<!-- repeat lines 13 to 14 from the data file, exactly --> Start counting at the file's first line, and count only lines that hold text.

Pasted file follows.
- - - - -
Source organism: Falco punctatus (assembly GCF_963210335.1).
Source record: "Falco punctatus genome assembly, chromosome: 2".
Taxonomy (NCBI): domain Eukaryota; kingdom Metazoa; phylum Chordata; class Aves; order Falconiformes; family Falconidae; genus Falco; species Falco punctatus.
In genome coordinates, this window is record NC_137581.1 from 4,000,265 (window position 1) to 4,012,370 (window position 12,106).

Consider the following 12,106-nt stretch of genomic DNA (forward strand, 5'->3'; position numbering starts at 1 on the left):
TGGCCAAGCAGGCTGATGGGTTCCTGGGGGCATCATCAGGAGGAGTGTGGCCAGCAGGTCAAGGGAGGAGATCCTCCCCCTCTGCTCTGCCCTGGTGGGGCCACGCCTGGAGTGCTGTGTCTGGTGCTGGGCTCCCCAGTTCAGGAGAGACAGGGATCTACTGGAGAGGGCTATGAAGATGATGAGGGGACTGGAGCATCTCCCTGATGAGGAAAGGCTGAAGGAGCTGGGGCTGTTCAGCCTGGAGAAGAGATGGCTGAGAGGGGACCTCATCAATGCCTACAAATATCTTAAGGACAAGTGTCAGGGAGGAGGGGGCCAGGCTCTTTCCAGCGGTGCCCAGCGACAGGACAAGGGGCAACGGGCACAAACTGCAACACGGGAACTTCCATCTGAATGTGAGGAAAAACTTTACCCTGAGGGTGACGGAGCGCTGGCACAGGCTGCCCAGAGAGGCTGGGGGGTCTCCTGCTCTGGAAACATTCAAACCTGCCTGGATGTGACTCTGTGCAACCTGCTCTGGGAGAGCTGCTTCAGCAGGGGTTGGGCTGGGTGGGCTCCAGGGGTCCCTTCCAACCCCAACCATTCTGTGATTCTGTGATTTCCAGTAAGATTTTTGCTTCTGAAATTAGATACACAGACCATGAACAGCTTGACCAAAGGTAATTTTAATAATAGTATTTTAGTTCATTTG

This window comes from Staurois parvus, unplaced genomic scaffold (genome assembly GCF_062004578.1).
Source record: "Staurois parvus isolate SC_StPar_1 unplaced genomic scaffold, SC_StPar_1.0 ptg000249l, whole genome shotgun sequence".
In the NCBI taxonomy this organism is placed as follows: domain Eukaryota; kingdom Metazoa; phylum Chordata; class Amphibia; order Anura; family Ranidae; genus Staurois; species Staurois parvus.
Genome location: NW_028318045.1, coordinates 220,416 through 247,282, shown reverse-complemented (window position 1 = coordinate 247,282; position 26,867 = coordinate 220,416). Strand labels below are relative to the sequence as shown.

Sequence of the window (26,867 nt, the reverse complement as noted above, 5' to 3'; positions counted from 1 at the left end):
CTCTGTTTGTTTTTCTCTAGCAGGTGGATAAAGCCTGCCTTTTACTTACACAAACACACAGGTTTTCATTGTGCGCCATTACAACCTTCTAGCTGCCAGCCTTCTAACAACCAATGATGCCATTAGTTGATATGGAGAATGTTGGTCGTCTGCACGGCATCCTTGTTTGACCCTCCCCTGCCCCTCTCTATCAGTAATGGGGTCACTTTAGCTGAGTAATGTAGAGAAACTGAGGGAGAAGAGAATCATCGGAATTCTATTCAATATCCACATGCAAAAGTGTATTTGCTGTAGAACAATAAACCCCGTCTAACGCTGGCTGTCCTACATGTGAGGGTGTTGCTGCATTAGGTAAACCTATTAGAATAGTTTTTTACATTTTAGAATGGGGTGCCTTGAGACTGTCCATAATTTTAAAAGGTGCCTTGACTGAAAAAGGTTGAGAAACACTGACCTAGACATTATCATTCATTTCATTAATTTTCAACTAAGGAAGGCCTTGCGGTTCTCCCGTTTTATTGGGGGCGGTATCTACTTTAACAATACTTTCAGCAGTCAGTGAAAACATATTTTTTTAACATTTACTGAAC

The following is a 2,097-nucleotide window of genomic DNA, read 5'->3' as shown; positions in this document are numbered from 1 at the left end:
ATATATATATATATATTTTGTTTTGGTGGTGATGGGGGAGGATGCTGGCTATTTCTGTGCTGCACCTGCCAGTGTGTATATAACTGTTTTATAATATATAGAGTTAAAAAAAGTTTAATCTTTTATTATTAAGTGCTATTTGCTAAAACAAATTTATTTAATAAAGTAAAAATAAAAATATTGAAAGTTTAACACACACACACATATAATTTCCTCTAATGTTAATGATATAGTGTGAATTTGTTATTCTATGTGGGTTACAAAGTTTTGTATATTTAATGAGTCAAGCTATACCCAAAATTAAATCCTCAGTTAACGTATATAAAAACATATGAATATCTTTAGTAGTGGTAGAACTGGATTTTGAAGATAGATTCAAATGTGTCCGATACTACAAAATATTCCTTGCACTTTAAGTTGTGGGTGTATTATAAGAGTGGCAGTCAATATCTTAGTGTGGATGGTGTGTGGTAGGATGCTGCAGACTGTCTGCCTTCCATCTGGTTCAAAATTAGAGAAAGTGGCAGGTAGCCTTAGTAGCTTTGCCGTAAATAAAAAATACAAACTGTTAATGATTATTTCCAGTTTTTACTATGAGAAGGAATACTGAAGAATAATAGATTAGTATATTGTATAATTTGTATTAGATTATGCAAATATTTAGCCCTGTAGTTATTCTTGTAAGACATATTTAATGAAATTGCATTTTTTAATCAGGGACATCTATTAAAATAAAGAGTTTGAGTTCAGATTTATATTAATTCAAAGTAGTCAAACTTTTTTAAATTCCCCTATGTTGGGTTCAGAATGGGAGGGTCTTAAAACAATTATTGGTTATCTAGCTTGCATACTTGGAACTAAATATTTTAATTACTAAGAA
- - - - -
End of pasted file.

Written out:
The following is a 2,097-nucleotide window of genomic DNA, read 5'->3' as shown; positions in this document are numbered from 1 at the left end:
ATATATATATATATATTTTGTTTTGGTGGTGATGGGGGAGGATGCTGGCTATTTCTGTGCTGCACCTGCCAGTGTGTATATAACTGTTTTATAATATATAGAGTTAAAAAAAGTTTAATCTTTTATTATTAAGTGCTATTTGCTAAAACAAATTTATTTAATAAAGTAAAAATAAAAATATTGAAAGTTTAACACACACACACATATAATTTCCTCTAATGTTAATGATATAGTGTGAATTTGTTATTCTATGTGGGTTACAAAGTTTTGTATATTTAATGAGTCAAGCTATACCCAAAATTAAATCCTCAGTTAACGTATATAAAAACATATGAATATCTTTAGTAGTGGTAGAACTGGATTTTGAAGATAGATTCAAATGTGTCCGATACTACAAAATATTCCTTGCACTTTAAGTTGTGGGTGTATTATAAGAGTGGCAGTCAATATCTTAGTGTGGATGGTGTGTGGTAGGATGCTGCAGACTGTCTGCCTTCCATCTGGTTCAAAATTAGAGAAAGTGGCAGGTAGCCTTAGTAGCTTTGCCGTAAATAAAAAATACAAACTGTTAATGATTATTTCCAGTTTTTACTATGAGAAGGAATACTGAAGAATAATAGATTAGTATATTGTATAATTTGTATTAGATTATGCAAATATTTAGCCCTGTAGTTATTCTTGTAAGACATATTTAATGAAATTGCATTTTTTAATCAGGGACATCTATTAAAATAAAGAGTTTGAGTTCAGATTTATATTAATTCAAAGTAGTCAAACTTTTTTAAATTCCCCTATGTTGGGTTCAGAATGGGAGGGTCTTAAAACAATTATTGGTTATCTAGCTTGCATACTTGGAACTAAATATTTTAATTACTAAGAA